Cost vs. value: The registry

Friday, April 20, 2012

I’ve gotten a little bit of static from family and friends about the choices we made for the baby registry. Like everything baby-related – from names to child rearing – unsolicited opinions abound. I remember the same raised eyebrows (from some of the same people) when we registered for our wedding.

I know, I know … a hundred-dollar nightlight IS crazy expensive and we probably won’t get it. It’s there because we liked it. Sue me. Everything else, however, was chosen for a reason. Every item was heavily researched and carefully considered. It isn’t just a load of stuff that’s oh-so-cute but won’t get used.

We need things we can use for years or use in another room of the house later, not something cheap that we’d have to replace in a few months or years. As urban city dwellers, the list is tightly edited to save on physical space and create convenience. We’re all about having fewer things, but much better quality.

The diaper pail seems to be causing the most consternation. VIPP trashcans are built by hand in Denmark. They are ultra-high quality and are designed to last a long time. In reality, it’s not a diaper pail but a medical-grade trash can that can be used as a diaper pail.

The VIPP workers are well paid (with healthcare) and the company is environmentally responsible. They’re a family-run organization that’s been making bins since 1931. On top of that, the VIPP 15 (part of the MoMA collection) is a great piece of industrial design which, for us, is just as important as function.

If spending $319 on a trashcan results in purchasing fewer cheap Chinese equivalents – which are not well made, whose workers are not well paid, whose quality doesn’t conform to safety standards, and whose factories do not care about the environment – well, that’s cool.

But let’s break it down: The Biscuit will be in diapers for about two years. We’ll be using this trashcan every day and it comes with a 10-year warranty on all moving parts (does your Diaper Genie have that?). $319 over 730 days is just 44¢ per day for something that works well and looks great doing it. Yes, the initial outlay seems outrageous but this isn’t about price. It’s about value.

In my opinion, the price of a VIPP trashcan reflects the true cost of a well made, ethically produced product, and is not “ridiculous” as it appears. Americans have simply grown too reliant on Wal*Mart prices, without considering the social consequences of what that means or the overall VALUE of what they’re actually buying.

Ultimately, we know that friends and family who want to shop for The Biscuit will do so within their means and we’ll be eternally grateful for WHATEVER gifts we receive.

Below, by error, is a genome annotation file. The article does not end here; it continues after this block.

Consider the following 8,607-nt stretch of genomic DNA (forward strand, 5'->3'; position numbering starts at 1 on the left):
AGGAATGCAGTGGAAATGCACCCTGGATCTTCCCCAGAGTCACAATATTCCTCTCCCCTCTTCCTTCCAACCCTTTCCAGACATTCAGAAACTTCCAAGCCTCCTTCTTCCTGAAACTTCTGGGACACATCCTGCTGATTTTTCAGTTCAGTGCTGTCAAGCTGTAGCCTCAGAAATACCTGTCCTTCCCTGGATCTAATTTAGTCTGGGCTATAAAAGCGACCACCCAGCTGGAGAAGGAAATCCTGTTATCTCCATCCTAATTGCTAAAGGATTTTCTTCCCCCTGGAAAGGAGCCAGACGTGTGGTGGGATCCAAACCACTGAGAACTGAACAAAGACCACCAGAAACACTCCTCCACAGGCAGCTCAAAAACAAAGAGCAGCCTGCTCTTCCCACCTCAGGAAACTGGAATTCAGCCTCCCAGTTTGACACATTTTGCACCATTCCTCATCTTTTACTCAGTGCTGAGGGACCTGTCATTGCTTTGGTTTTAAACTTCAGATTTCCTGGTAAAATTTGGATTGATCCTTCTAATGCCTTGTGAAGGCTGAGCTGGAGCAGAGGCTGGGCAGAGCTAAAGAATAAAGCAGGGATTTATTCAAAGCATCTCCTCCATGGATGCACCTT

I would never judge someone based on what they can or can’t afford. We prefer not to be judged based on our product preferences, however “indulgent,” “ridiculous,” or “bourgeoisie” they may seem to those on the outside. 
Monday, April 16, 2012

34 weeks = a large canteloupe

No bumpers, please

Thursday, April 12, 2012
Since I can’t wear “real” clothes these days, I’ve been satisfying my urge to shop by buying online for The Biscuit. Many popular children’s brands have bedding collections that almost always include crib bumpers.

In case you haven’t heard, there’s concern that bumpers aren’t safe and may contribute to Sudden Infant Death Syndrome (SIDS). According to the American Academy of Pediatrics:
There is no evidence that crib bumpers protect against injury, but they do carry a potential risk of suffocation, strangulation, or entrapment because infants lack the motor skills or strength to turn their heads should they roll into something that obstructs their breathing.
The city of Chicago was the first in the nation to ban the sale of crib bumpers and Maryland’s ban goes into effect next year. So, if they’re no good, why are major retailers still selling them? I suspect it’s because people are still buying despite the risks. The safety rules change all the time and it’s hard to keep up.

I understand some people can’t get past the aesthetic appeal of crib bumpers and will buy them solely because they’re cute. Skip Hop sells an adorable bumper-free bedding set that we’ll be using.

Here are some other safe-sleep recommendations and changes you may not have heard about:
  • Drop-side cribs can trap babies between the mattress and the rails. Most modern cribs have fixed side rails.
  • Babies should sleep on their backs, never on his stomach or side. Car seats and other baby seats should not be used for sleeping.
  • Babies should sleep in the same room as parents, but not in the same bed.
  • Keep all soft bedding (blankets, pillows, stuffed toys, etc.) out of the crib. Crib mattresses should be firm and covered in a tight fitted sheet.
  • Supervised tummy time is recommended daily to help with development and to avoid flat heads.
In other news: I have reached the point in pregnancy where I get to stop worrying about everything that will (but actually won’t) go wrong, and can finally focus on fun things like registering and nursery decor. At 33.5 weeks, we’re (finally) registered at
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